The average winter temperature in Seattle is fairly mild, with January experiencing the coldest monthly temps -- the average high is 47 degrees F and the average low is 36. February is typically a few degrees warmer.  It only rains about 39" per year in Seattle, but it rains in drips and dabs most of the time.

Hawaii’s climate may represent the best the world has to offer, with shorts, a t-shirt and sandals appropriate year round. Some winter days do get cool, especially when it's windy and cloudy.  The rainfall yields lush tropical scenery, but is usually considerate enough to remain isolated and short lived.

All tourist areas of Oahu have great micro climates, especially Waikiki. When the East coast is experiencing bad weather, head to Waikiki and watch the clouds miraculously disappear, stopped by the mountain's.

Tuesday, February 17, 2015

Stitching Straight Lines

It's no secret I love quilting with straight lines. I'll be in Centennial CO next month to film a second time at The Quilt Show, with Ricky and Alex.

This blue tape contrasts nicely, for better vision.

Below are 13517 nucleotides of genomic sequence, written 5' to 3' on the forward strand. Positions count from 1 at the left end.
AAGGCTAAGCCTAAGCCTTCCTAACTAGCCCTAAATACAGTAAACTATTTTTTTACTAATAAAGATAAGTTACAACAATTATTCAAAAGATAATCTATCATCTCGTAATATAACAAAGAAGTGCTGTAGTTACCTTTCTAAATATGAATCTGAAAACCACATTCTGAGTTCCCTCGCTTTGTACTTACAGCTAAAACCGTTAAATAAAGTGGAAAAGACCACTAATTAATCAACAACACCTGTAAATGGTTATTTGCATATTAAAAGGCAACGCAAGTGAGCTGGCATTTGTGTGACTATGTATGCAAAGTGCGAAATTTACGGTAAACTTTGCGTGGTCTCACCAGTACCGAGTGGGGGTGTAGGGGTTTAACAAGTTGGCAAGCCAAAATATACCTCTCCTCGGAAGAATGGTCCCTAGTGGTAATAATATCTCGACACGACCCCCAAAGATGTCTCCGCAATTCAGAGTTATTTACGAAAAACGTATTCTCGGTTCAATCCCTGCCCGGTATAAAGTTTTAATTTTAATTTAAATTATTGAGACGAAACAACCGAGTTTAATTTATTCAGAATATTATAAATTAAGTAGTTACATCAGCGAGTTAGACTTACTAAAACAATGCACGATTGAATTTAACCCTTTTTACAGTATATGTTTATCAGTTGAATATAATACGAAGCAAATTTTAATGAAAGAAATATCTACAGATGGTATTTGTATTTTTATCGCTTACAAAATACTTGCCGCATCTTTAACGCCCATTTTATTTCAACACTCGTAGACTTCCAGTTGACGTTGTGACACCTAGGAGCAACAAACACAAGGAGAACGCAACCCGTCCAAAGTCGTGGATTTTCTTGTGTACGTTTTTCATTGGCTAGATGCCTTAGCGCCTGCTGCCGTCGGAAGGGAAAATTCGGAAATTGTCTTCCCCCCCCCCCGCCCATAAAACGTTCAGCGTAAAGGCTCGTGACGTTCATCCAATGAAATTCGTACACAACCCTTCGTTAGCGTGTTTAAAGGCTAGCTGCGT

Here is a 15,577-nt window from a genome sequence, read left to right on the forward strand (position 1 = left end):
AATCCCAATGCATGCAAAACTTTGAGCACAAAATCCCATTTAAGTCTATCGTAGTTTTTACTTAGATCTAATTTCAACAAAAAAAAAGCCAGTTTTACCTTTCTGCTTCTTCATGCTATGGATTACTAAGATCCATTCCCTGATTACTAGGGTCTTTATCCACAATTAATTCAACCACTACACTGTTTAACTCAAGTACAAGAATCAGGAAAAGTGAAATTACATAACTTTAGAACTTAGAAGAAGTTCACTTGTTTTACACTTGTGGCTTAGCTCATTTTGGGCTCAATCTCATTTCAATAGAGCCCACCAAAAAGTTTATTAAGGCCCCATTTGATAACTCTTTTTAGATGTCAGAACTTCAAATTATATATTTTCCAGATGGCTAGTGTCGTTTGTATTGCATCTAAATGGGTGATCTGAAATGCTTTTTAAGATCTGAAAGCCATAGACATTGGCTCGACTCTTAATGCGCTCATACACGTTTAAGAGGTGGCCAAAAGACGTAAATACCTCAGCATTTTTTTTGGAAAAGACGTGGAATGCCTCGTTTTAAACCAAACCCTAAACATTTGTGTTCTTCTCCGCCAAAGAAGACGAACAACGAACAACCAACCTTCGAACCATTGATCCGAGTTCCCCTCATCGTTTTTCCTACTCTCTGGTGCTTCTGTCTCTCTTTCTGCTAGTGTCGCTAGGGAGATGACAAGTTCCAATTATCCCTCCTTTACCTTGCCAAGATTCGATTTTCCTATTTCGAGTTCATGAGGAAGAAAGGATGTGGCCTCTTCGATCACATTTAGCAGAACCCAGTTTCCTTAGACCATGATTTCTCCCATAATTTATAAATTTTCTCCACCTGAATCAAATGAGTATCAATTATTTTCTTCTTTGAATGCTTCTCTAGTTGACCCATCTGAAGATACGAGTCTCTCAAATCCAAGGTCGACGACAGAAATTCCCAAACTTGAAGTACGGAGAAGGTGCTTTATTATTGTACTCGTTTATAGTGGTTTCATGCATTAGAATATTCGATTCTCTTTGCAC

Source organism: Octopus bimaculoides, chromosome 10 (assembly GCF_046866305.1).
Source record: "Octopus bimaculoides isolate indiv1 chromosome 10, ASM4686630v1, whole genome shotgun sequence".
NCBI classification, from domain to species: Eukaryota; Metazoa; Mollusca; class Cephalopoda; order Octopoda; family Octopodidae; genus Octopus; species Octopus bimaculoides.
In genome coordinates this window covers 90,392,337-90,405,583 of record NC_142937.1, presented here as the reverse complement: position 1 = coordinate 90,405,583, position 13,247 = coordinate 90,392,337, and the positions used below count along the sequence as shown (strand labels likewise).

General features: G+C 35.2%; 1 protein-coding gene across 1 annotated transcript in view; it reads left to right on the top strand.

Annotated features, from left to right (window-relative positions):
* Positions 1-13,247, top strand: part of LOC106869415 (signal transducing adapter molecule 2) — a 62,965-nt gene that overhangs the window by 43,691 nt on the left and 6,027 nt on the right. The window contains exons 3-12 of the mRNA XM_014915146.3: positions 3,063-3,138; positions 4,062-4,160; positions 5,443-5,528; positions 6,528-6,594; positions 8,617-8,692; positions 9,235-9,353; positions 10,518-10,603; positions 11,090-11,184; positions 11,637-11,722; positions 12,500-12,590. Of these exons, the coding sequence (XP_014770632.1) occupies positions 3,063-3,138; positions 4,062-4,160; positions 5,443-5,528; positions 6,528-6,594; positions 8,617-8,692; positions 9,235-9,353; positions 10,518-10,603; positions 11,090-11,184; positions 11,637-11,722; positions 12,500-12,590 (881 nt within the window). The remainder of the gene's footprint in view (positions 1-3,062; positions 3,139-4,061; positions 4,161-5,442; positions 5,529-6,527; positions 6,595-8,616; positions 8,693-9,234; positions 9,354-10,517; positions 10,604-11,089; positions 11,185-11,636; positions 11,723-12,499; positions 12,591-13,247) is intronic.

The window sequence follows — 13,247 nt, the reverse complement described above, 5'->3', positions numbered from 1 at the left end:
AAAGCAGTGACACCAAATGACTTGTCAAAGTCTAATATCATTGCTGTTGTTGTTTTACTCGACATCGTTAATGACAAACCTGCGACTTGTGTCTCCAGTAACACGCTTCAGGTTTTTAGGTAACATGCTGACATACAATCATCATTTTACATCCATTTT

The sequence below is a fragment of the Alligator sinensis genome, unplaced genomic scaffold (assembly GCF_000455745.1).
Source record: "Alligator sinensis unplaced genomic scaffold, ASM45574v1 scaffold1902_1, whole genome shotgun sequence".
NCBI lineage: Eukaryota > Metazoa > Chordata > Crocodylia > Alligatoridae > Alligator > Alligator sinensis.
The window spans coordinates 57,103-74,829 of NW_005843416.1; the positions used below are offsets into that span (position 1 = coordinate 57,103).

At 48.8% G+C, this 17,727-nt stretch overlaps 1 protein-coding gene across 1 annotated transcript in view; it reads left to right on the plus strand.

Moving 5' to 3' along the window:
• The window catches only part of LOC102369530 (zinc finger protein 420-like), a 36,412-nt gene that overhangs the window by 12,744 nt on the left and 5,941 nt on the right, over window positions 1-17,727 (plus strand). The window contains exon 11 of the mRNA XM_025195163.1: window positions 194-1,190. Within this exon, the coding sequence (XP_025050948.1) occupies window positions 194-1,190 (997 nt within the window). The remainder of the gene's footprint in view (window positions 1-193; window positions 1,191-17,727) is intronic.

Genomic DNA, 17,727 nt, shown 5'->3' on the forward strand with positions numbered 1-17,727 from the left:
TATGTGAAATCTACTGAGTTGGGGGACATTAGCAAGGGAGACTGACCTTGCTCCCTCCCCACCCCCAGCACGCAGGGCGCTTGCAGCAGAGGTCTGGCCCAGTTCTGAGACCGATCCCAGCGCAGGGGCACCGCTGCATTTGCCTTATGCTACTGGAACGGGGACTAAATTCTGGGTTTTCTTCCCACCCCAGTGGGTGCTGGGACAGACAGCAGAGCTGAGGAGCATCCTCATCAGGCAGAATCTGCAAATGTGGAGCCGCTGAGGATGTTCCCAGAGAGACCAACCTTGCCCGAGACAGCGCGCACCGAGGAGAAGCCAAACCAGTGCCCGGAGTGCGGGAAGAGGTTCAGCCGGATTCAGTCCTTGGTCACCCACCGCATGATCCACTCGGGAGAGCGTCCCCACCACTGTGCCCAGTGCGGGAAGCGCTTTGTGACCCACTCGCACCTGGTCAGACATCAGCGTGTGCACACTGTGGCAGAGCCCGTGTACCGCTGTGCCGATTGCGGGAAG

My favorite way to mark is with masking tape. I'm not particular what kind of tape I use, just about the contrast. I do have one very important rule:
NEVER leave the tape on over night!
I prefer to stitch right next to the tape. I think I get a straighter line, and if I miss, I don't mind using a pair of tweezers and picking out the bits.

Others prefer to place the walking foot next to the tape.

Which ever works for you is the right one! Try them both, it's fun!

Friday, February 13, 2015

Lumi on Shark Tank Tonight

Lumi - Print Fabric With Light
A simple DIY alternative to screen-printing powered by sunlight.
 See the presentation on Shark Tank Tonight!
 Inkodye® is a photosensitive dye activated by sunlight or UV. It works on cotton, linen, silk, rayon, canvas, or any other natural and absorbent material. Once finished, the print is soft, permanent and can be machine washed without fading.

Piecing Half Square Triangles

It isn't my favorite thing to piece half square triangles. I know it is most accurate to piece on a foundation, but the truth be known, I hate to tear the paper away. So I do it an older, just as accurate way.

6" squares = 2" finished blocks. Use these measurements for any other sizes.
For eight 2" finished half square triangles, start with two pieces 6" squares of fabric, right sides together.
Draw lines from corner to corner. Sew 1/4" from both sides of the lines.
Cut on the drawn lines, and not moving the fabric cut vertically and horizontally too.

 You will end up with eight per 6" pair.
After pressing, one corner usually does not need to be trimmed.
I use a half square triangle ruler and trim two sides for perfect squares.

Perfect half square triangles.

Wednesday, February 11, 2015

Making Blocks